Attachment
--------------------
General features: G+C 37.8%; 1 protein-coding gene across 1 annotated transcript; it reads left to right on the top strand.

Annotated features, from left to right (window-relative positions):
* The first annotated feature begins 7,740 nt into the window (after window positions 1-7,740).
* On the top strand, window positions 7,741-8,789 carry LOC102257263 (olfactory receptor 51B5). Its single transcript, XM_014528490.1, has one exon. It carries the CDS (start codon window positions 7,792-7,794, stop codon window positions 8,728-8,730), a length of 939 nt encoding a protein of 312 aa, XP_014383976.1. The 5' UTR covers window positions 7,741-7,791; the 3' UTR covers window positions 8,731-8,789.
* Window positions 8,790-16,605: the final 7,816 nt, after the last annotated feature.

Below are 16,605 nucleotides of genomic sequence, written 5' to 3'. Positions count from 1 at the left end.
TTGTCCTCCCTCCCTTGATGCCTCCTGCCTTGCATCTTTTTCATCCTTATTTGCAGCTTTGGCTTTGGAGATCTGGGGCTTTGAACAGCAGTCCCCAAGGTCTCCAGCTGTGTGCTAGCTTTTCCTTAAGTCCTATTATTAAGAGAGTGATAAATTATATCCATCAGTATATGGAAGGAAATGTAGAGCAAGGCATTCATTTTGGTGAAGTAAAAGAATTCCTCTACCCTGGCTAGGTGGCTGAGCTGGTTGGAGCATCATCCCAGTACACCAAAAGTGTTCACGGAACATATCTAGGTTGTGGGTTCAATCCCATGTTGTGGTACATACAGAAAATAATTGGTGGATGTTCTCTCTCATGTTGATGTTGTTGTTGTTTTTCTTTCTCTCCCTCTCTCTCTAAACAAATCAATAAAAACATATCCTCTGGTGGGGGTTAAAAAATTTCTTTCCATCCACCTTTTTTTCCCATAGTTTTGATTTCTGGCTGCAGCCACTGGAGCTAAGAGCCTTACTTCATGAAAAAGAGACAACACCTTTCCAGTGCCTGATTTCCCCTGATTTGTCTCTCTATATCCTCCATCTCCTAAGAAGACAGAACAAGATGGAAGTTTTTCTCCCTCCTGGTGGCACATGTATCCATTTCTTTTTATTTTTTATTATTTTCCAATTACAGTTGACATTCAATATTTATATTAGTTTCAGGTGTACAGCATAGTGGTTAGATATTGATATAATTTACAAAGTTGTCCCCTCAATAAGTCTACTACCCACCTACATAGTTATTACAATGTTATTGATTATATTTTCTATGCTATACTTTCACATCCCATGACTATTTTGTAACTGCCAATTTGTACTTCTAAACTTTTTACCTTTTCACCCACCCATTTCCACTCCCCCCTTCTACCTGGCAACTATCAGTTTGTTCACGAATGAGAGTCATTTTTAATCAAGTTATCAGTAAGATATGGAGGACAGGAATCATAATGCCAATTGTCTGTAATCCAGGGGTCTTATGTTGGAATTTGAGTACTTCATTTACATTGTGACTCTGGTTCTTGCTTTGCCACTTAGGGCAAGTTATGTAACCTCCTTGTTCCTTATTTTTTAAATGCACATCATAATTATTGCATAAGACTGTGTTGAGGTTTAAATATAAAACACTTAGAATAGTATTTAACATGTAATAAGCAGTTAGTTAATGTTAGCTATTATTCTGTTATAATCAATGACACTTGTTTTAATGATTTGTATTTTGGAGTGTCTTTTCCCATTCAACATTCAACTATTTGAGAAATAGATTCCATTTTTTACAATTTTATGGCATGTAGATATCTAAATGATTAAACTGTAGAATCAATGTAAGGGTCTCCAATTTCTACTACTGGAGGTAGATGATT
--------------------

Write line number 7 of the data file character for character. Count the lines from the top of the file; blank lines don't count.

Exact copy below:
TTGTCCTCCCTCCCTTGATGCCTCCTGCCTTGCATCTTTTTCATCCTTATTTGCAGCTTTGGCTTTGGAGATCTGGGGCTTTGAACAGCAGTCCCCAAGGTCTCCAGCTGTGTGCTAGCTTTTCCTTAAGTCCTATTATTAAGAGAGTGATAAATTATATCCATCAGTATATGGAAGGAAATGTAGAGCAAGGCATTCATTTTGGTGAAGTAAAAGAATTCCTCTACCCTGGCTAGGTGGCTGAGCTGGTTGGAGCATCATCCCAGTACACCAAAAGTGTTCACGGAACATATCTAGGTTGTGGGTTCAATCCCATGTTGTGGTACATACAGAAAATAATTGGTGGATGTTCTCTCTCATGTTGATGTTGTTGTTGTTTTTCTTTCTCTCCCTCTCTCTCTAAACAAATCAATAAAAACATATCCTCTGGTGGGGGTTAAAAAATTTCTTTCCATCCACCTTTTTTTCCCATAGTTTTGATTTCTGGCTGCAGCCACTGGAGCTAAGAGCCTTACTTCATGAAAAAGAGACAACACCTTTCCAGTGCCTGATTTCCCCTGATTTGTCTCTCTATATCCTCCATCTCCTAAGAAGACAGAACAAGATGGAAGTTTTTCTCCCTCCTGGTGGCACATGTATCCATTTCTTTTTATTTTTTATTATTTTCCAATTACAGTTGACATTCAATATTTATATTAGTTTCAGGTGTACAGCATAGTGGTTAGATATTGATATAATTTACAAAGTTGTCCCCTCAATAAGTCTACTACCCACCTACATAGTTATTACAATGTTATTGATTATATTTTCTATGCTATACTTTCACATCCCATGACTATTTTGTAACTGCCAATTTGTACTTCTAAACTTTTTACCTTTTCACCCACCCATTTCCACTCCCCCCTTCTACCTGGCAACTATCAGTTTGTTCACGAATGAGAGTCATTTTTAATCAAGTTATCAGTAAGATATGGAGGACAGGAATCATAATGCCAATTGTCTGTAATCCAGGGGTCTTATGTTGGAATTTGAGTACTTCATTTACATTGTGACTCTGGTTCTTGCTTTGCCACTTAGGGCAAGTTATGTAACCTCCTTGTTCCTTATTTTTTAAATGCACATCATAATTATTGCATAAGACTGTGTTGAGGTTTAAATATAAAACACTTAGAATAGTATTTAACATGTAATAAGCAGTTAGTTAATGTTAGCTATTATTCTGTTATAATCAATGACACTTGTTTTAATGATTTGTATTTTGGAGTGTCTTTTCCCATTCAACATTCAACTATTTGAGAAATAGATTCCATTTTTTACAATTTTATGGCATGTAGATATCTAAATGATTAAACTGTAGAATCAATGTAAGGGTCTCCAATTTCTACTACTGGAGGTAGATGATT